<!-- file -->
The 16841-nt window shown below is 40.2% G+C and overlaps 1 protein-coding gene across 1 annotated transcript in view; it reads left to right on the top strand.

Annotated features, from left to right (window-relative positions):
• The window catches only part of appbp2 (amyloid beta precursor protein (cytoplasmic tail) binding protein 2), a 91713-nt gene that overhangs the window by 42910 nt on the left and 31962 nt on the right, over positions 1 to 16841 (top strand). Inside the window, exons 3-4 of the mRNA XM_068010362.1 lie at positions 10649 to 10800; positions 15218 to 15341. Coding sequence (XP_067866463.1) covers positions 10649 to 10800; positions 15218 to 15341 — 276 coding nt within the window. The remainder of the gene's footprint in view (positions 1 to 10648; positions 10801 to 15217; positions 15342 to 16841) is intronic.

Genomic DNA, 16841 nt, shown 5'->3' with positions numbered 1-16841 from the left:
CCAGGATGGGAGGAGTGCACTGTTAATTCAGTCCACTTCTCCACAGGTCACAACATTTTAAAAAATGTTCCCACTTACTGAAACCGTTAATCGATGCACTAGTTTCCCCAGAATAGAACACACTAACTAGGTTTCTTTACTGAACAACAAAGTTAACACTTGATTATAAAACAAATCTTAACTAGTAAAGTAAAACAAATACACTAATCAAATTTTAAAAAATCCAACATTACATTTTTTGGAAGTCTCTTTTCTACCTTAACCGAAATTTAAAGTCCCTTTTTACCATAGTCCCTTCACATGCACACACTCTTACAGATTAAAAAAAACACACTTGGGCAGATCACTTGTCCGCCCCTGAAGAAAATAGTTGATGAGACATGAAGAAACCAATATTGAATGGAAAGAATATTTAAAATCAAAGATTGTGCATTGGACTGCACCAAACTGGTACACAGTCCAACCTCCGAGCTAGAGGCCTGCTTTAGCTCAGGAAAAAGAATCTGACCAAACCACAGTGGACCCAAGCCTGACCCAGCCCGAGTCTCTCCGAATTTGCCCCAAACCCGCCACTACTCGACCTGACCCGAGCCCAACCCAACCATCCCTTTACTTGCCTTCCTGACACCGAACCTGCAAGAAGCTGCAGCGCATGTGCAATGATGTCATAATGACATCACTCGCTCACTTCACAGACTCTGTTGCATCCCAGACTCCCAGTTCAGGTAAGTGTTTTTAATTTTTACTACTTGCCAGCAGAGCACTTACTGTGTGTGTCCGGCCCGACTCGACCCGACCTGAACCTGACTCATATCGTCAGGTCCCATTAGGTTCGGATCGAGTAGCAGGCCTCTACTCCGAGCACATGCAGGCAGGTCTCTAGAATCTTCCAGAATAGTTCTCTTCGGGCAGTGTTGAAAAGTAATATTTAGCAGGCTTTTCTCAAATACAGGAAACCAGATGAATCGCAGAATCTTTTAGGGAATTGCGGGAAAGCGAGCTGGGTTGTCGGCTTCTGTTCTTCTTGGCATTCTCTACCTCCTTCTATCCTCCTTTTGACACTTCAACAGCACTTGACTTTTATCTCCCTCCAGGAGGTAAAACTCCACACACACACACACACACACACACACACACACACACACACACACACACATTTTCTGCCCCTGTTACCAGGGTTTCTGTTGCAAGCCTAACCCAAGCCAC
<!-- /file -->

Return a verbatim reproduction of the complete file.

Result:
The 16841-nt window shown below is 40.2% G+C and overlaps 1 protein-coding gene across 1 annotated transcript in view; it reads left to right on the top strand.

Annotated features, from left to right (window-relative positions):
• The window catches only part of appbp2 (amyloid beta precursor protein (cytoplasmic tail) binding protein 2), a 91713-nt gene that overhangs the window by 42910 nt on the left and 31962 nt on the right, over positions 1 to 16841 (top strand). Inside the window, exons 3-4 of the mRNA XM_068010362.1 lie at positions 10649 to 10800; positions 15218 to 15341. Coding sequence (XP_067866463.1) covers positions 10649 to 10800; positions 15218 to 15341 — 276 coding nt within the window. The remainder of the gene's footprint in view (positions 1 to 10648; positions 10801 to 15217; positions 15342 to 16841) is intronic.

Genomic DNA, 16841 nt, shown 5'->3' with positions numbered 1-16841 from the left:
CCAGGATGGGAGGAGTGCACTGTTAATTCAGTCCACTTCTCCACAGGTCACAACATTTTAAAAAATGTTCCCACTTACTGAAACCGTTAATCGATGCACTAGTTTCCCCAGAATAGAACACACTAACTAGGTTTCTTTACTGAACAACAAAGTTAACACTTGATTATAAAACAAATCTTAACTAGTAAAGTAAAACAAATACACTAATCAAATTTTAAAAAATCCAACATTACATTTTTTGGAAGTCTCTTTTCTACCTTAACCGAAATTTAAAGTCCCTTTTTACCATAGTCCCTTCACATGCACACACTCTTACAGATTAAAAAAAACACACTTGGGCAGATCACTTGTCCGCCCCTGAAGAAAATAGTTGATGAGACATGAAGAAACCAATATTGAATGGAAAGAATATTTAAAATCAAAGATTGTGCATTGGACTGCACCAAACTGGTACACAGTCCAACCTCCGAGCTAGAGGCCTGCTTTAGCTCAGGAAAAAGAATCTGACCAAACCACAGTGGACCCAAGCCTGACCCAGCCCGAGTCTCTCCGAATTTGCCCCAAACCCGCCACTACTCGACCTGACCCGAGCCCAACCCAACCATCCCTTTACTTGCCTTCCTGACACCGAACCTGCAAGAAGCTGCAGCGCATGTGCAATGATGTCATAATGACATCACTCGCTCACTTCACAGACTCTGTTGCATCCCAGACTCCCAGTTCAGGTAAGTGTTTTTAATTTTTACTACTTGCCAGCAGAGCACTTACTGTGTGTGTCCGGCCCGACTCGACCCGACCTGAACCTGACTCATATCGTCAGGTCCCATTAGGTTCGGATCGAGTAGCAGGCCTCTACTCCGAGCACATGCAGGCAGGTCTCTAGAATCTTCCAGAATAGTTCTCTTCGGGCAGTGTTGAAAAGTAATATTTAGCAGGCTTTTCTCAAATACAGGAAACCAGATGAATCGCAGAATCTTTTAGGGAATTGCGGGAAAGCGAGCTGGGTTGTCGGCTTCTGTTCTTCTTGGCATTCTCTACCTCCTTCTATCCTCCTTTTGACACTTCAACAGCACTTGACTTTTATCTCCCTCCAGGAGGTAAAACTCCACACACACACACACACACACACACACACACACACACACACACACACACATTTTCTGCCCCTGTTACCAGGGTTTCTGTTGCAAGCCTAACCCAAGCCAC